Created on Sunday, 23 March 2014 Written by JOHN MARSHALL, AP Basketball Writer
SAN DIEGO (AP) — Every year, it seems the NCAA selection committee is enamored with the Mountain West, giving teams from the conference high seeds in the NCAA tournament.
Most of the time, they don't live up to the billing.
A year ago, third-seeded New Mexico lost to No. 14 Harvard, and San Diego State was a No. 7 seed when it lost to 15th-seeded Florida Gulf Coast.
The Lobos were bumped by a lower seed again in this year's tournament, taken out by No. 10 Stanford as the seventh seed in the Midwest Regional. The Aztecs are a 4 seed in the South this year and needed overtime to get past 13th-seeded New Mexico State.
San Diego State could still make a deep run in the bracket after rolling over North Dakota State on Saturday, but it's been a tough couple of years in the conference.
With that in mind, we've decided to look at how some of the other conferences have done in the NCAA tournament so far. Take a look:
PAC-12: The big conference from the West Coast was touted as one of the nation's strongest all season and it has lived up to the billing so far, going 4-2 through the first two full rounds of the tournament. Arizona, the top overall seed in the West, UCLA and Oregon all won by double digits, and Stanford pulled off a minor upset by knocking off New Mexico. Arizona State lost on a buzzer beater and Colorado was blown out by Pittsburgh after limping to the end of the season without leading scorer Spencer Dinwiddie. Oregon ended up losing to Wisconsin in its second game, but the conference is still in good shape.
SEC: While the Pac-12 was hailed most of the season, the SEC took its lumps. Well, look at those Southern boys now. The SEC got three teams into the field and they've yet to lose, going 5-0 through Saturday's early games. Tennessee squeaked into the bracket, then beat Iowa in the First Four and knocked off No. 6 seed UMass. Kentucky, a preseason favorite, opened with a win over Kansas State and has top overall seed Wichita State up next. Florida, No. 1 in the South, is in the Sweet 16 for the fourth straight year after beating Albany and Pittsburgh.
ATLANTIC-10: Now, for some of the bad news. The selection committee seemed to love the A-10, picking six teams and giving No. 5 seeds to Virginia Commonwealth and Saint Louis. Well, four of those teams were done after the first game. VCU botched the end of its game against Stephen F. Austin in one of several upsets, and UMass also lost to a lower seed. George Washington and Saint Joseph's also lost their openers. Saint Louis managed to get past the first game before being eliminated by Louisville. Dayton at least gave the A-10 a big boost with its surprising wins over Ohio State and third-seeded Syracuse.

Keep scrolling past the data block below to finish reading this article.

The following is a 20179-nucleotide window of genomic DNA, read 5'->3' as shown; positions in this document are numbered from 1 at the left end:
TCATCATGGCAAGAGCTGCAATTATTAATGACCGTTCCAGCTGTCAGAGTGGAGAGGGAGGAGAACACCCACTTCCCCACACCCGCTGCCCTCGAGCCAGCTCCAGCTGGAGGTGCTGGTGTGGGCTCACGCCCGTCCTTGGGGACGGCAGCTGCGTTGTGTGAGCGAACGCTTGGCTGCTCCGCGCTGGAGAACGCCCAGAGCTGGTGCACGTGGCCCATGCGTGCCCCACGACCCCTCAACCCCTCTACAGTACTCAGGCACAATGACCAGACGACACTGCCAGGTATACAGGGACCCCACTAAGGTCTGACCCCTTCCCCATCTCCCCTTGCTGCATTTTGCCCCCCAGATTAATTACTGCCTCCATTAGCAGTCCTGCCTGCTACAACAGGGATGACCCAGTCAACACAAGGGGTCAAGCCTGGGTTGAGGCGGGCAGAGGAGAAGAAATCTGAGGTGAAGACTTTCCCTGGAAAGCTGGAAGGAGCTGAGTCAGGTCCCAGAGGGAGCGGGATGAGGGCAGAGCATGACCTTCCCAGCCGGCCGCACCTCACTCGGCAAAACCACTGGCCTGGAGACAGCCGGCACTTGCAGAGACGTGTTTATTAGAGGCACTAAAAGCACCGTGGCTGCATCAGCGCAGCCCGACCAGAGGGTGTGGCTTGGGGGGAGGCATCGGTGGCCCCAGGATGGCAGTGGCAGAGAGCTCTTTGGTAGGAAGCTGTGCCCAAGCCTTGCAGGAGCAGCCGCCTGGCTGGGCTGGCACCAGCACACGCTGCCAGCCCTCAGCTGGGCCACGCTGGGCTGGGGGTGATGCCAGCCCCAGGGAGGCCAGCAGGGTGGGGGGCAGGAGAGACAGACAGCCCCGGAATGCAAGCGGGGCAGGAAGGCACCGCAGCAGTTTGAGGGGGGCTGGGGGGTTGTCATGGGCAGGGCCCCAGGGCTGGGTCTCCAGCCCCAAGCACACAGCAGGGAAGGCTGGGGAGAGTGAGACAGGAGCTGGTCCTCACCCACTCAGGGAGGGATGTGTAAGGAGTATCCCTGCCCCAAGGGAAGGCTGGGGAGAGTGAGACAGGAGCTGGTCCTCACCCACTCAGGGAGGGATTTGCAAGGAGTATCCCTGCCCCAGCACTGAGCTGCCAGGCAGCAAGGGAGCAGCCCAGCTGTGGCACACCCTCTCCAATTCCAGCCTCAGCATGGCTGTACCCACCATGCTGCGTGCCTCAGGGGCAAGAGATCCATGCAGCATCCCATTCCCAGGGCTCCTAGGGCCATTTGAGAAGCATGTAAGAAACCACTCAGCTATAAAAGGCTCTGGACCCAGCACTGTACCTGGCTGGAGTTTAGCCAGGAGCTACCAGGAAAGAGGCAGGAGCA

AAC: The poor American Athletic Conference found itself on the opposite end of the selection committee's graces as the A-10. The conference felt slighted on Selection Sunday when SMU, which won 23 games, was left out of the bracket and Louisville was a No. 4 seed despite being the defending national champion and winning the AAC tournament. After Louisville punched its ticket to the Sweet 16 on Saturday, the AAC is 5-1 with Memphis still alive and UConn moving on to the regional semifinals. Cincinnati has the only blemish with its upset loss to Harvard in its opening game.
BIG TEN: Annually one of the toughest conferences in college basketball, the Big Ten was rewarded with six teams in the NCAA tournament. It's been an up-and-down ride. Iowa sneaked into the bracket, but lost its First Four game to Tennessee. Ohio State was bounced from the bracket in its first game by 11th-seeded Dayton, and Nebraska lost to Baylor in its opener. The top of the conference is looking pretty good. Michigan, the national runner-up a year ago, is headed back to the Sweet 16 after beating Texas and so is Wisconsin after holding off Oregon on Saturday. Michigan State has been a popular national champion pick despite being a No. 4 seed, and the Spartans followed a lopsided win over Delaware by outlasting Harvard.
BIG 12: The big conference from the country's midsection — well, except for West Virginia — led the way by getting seven teams into the bracket. With that many teams, it's not surprising that it's had some highs and lows, too. The low: Three teams done after one game, including Oklahoma's opening loss to 12th-seeded North Dakota State. The high: Kansas has been on top of the conference for about a decade and could be headed toward another deep run if it gets by Stanford on Sunday. Baylor and Iowa State won their opening games and play on Sunday for a spot in the Sweet 16. Texas was bounced in its second game by Michigan, while Kansas State and Oklahoma State went one-and-done, putting the Big 12 at 4-4.